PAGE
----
Updated 1/15/12 Now we need to cut a recess in the lid for the medallion to set down into.DONT cut your medallion until you have routed out the home for it.I typically make the medallion about 1” to 1.5” smaller on all sides than the lid depending on the box size and the piece of wood I have for the medallion. We are now going to make a simple jig for a router to set on and run back and forth making several passes of incrementally deeper cuts. There are a several ways to do ...
I ordered a 0.3 micron replacement filter from Wynn Environmental to replace my Jet DC1100 30 micron bag. Originally I was going to make a simple review for people to benefit from my experience with the new filter I got… but since it had gotten a bit more complicated, I figured this is blog-worthy, and the ‘regular’ review will follow once I experience more the performance of the filter. Disclaimer: I have had nothing but great experience from Wynn Environmental, from ...
Work(shop) in Progress #7: New Table Saw: Phenolic Zero Clearance Inserts and Fence Faces for Ridgid R4511
So, New Saw, New Zero Clearance Inserts are due! Actually I was planning on working my the Bead Box, but wanted to fine tune the table saw, and ‘get it done’ first, and so, the plan was to use the 5/8” phenolic (not phenolic plywood) panel that I got (I got a 1-3/8” phenolic panel to use as a router table top, and while at it, picked up some ‘lighter’ thinner panels as well, for inserts, plates, etc). I figured – I already have it, and might as wel...
I mentioned in one of my project post where I pictured a small hand plane that I made in my shop that I also make the irons and sharpening stones. I of course make the wood too, since I have a sawmill. Others showed interest in more details, so here they are. I did not know where to start. I am starting with a honing stone I “made”. It did not work out exactly as planned. It is a very good stone and I will use it for honing razors personally and in my business (I run a small sh...
Updated 1/15/12 Regarding wood movement:Depending on the wood you use, where you live, and your own personal experience,y ou may want to allow more clearance.This is what works for me. I really dont allow for any movement at this stage. I know this sounds like trouble waiting to happen, but it works just fine for me. Even if we start off with a snug fit, we will still end up with a small gap around the perimeter. This is due to the final sanding and easing of the edges between lid and l...
Updated 1/16/12 This is where you need to decide how you want to open your box. I mentioned at the outset about some of the different boxes I have made and how they hinge differently from one another. All are good, but you may have a preference in style or it may be your ability that decides for you. The pin hinge is what we will mainly be focusing on and was used on this box. Chapter 10 will discuss this style. The Deco box uses a standard brass butt hinge with a stop stra...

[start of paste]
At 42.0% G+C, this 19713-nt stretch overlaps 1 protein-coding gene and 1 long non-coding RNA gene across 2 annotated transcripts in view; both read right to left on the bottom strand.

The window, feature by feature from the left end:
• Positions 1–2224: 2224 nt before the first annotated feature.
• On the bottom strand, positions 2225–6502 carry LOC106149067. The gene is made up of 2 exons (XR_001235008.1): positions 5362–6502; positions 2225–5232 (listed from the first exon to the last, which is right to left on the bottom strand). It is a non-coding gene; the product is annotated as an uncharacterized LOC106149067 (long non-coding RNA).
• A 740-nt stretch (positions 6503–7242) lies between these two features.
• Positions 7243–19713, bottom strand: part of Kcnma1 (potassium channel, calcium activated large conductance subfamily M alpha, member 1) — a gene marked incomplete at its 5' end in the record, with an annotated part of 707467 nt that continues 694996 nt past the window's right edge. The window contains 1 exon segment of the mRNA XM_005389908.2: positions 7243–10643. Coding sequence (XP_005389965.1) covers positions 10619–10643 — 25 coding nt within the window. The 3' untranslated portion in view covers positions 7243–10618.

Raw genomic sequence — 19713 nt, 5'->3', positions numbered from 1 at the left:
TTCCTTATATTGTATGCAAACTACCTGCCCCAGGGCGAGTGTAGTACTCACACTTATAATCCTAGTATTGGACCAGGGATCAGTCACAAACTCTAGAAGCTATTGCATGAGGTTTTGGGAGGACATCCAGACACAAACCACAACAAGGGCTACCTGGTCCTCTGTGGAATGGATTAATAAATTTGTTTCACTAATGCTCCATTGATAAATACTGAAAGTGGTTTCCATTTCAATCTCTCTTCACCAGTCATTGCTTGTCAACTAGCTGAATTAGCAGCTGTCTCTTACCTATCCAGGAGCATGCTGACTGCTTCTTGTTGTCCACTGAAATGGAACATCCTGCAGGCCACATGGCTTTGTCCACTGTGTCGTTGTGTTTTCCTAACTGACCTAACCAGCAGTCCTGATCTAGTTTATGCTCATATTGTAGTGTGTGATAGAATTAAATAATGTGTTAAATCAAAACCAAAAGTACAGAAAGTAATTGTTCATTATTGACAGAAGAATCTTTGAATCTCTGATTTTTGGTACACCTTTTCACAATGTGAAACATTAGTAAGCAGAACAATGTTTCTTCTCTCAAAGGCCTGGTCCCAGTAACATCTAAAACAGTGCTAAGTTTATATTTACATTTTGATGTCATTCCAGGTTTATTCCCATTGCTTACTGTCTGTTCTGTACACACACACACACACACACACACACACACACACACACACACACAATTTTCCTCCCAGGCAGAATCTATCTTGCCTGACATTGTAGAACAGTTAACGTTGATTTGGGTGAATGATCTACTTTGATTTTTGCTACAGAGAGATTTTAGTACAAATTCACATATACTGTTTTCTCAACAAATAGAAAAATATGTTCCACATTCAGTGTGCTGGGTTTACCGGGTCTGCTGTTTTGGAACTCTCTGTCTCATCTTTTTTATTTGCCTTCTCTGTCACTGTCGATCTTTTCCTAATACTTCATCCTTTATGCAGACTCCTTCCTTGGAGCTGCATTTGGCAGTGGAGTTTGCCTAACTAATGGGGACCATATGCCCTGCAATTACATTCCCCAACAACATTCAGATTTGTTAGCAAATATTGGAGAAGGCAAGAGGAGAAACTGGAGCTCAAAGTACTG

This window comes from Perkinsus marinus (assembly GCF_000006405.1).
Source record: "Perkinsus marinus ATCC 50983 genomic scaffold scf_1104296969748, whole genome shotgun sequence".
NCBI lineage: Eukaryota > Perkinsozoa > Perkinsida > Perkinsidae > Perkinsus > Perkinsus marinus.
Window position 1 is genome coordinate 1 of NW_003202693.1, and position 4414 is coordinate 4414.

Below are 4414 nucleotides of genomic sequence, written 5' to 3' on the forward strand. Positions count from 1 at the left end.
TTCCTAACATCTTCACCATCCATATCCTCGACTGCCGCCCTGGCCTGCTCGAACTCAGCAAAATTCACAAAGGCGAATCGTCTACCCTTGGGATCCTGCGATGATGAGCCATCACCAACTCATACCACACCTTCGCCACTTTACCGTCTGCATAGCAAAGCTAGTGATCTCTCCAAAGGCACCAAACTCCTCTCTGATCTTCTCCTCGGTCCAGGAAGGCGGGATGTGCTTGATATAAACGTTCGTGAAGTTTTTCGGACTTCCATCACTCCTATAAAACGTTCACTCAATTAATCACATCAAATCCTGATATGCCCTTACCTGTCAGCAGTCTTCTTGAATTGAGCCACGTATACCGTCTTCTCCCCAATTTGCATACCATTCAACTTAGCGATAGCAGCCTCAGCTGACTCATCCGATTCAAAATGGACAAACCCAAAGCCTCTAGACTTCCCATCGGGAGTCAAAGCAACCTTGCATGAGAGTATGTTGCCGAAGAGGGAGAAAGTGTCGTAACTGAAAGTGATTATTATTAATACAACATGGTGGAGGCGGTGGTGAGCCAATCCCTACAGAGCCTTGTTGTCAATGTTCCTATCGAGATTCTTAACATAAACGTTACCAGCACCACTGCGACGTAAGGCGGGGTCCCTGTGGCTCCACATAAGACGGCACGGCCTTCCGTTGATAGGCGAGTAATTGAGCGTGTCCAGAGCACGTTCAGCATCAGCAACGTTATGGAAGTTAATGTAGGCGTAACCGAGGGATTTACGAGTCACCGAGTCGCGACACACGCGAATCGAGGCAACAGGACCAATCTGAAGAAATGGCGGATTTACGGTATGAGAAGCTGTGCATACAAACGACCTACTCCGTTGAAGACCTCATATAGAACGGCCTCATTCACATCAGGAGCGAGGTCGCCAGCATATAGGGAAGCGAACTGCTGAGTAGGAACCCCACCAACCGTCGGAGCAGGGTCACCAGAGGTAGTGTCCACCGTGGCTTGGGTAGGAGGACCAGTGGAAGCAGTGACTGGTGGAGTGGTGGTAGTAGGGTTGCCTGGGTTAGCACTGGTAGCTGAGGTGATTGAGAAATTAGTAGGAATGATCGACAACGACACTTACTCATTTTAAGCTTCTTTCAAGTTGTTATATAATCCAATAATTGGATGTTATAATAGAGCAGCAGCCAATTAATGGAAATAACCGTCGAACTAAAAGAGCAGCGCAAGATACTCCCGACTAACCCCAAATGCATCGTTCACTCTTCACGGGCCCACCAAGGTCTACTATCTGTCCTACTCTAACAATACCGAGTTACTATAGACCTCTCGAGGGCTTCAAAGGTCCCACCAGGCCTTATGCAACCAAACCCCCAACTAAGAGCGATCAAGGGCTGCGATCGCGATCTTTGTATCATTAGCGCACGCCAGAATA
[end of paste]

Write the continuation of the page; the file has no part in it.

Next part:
Updated 1/15/12 At this point we should have an assembled box, with corner splines, a recess cut into the body for the lid to set down into 3/8”, and a recess for the medallion cut into the lid that is also 3/8” deep, and the medallion cut to fit.DO NOT glue in the medallion yet! Next thing is to make the handle.I like to attach the handle by cutting a mortise in both the handle and the edge of the lid and slipping in a thin strip of wood, aka a spline. The spline is a scrap...
Sometimes you need long round parts made from wood. Prior to the 19th century, specially made wooden dowels often served where nails, screws and bolts are used today. For instance, in barn building and shipbuilding, ‘trunnels’ were used to fasten timbers together and planks to a ships ribs. Outside of lacking the strength of of metal, trunnels are not affected by electrolysis and do not rust, important considerations in ships – although of course they can eventually rot. The word ‘trunn...
I got a few questions about the zero-clearance inserts I made for my bosch table saw, so I figured I’d post the procedure here as to how I made those. The basic Idea is to take the factory inserts and use that as a template for the router. but alas, the factory insert is just too thin at some points to be able to follow it with a trim router bit, so to tackle this issue I made an initial template out of 1/2” plywood. This first template took a bit more patience and care so that...
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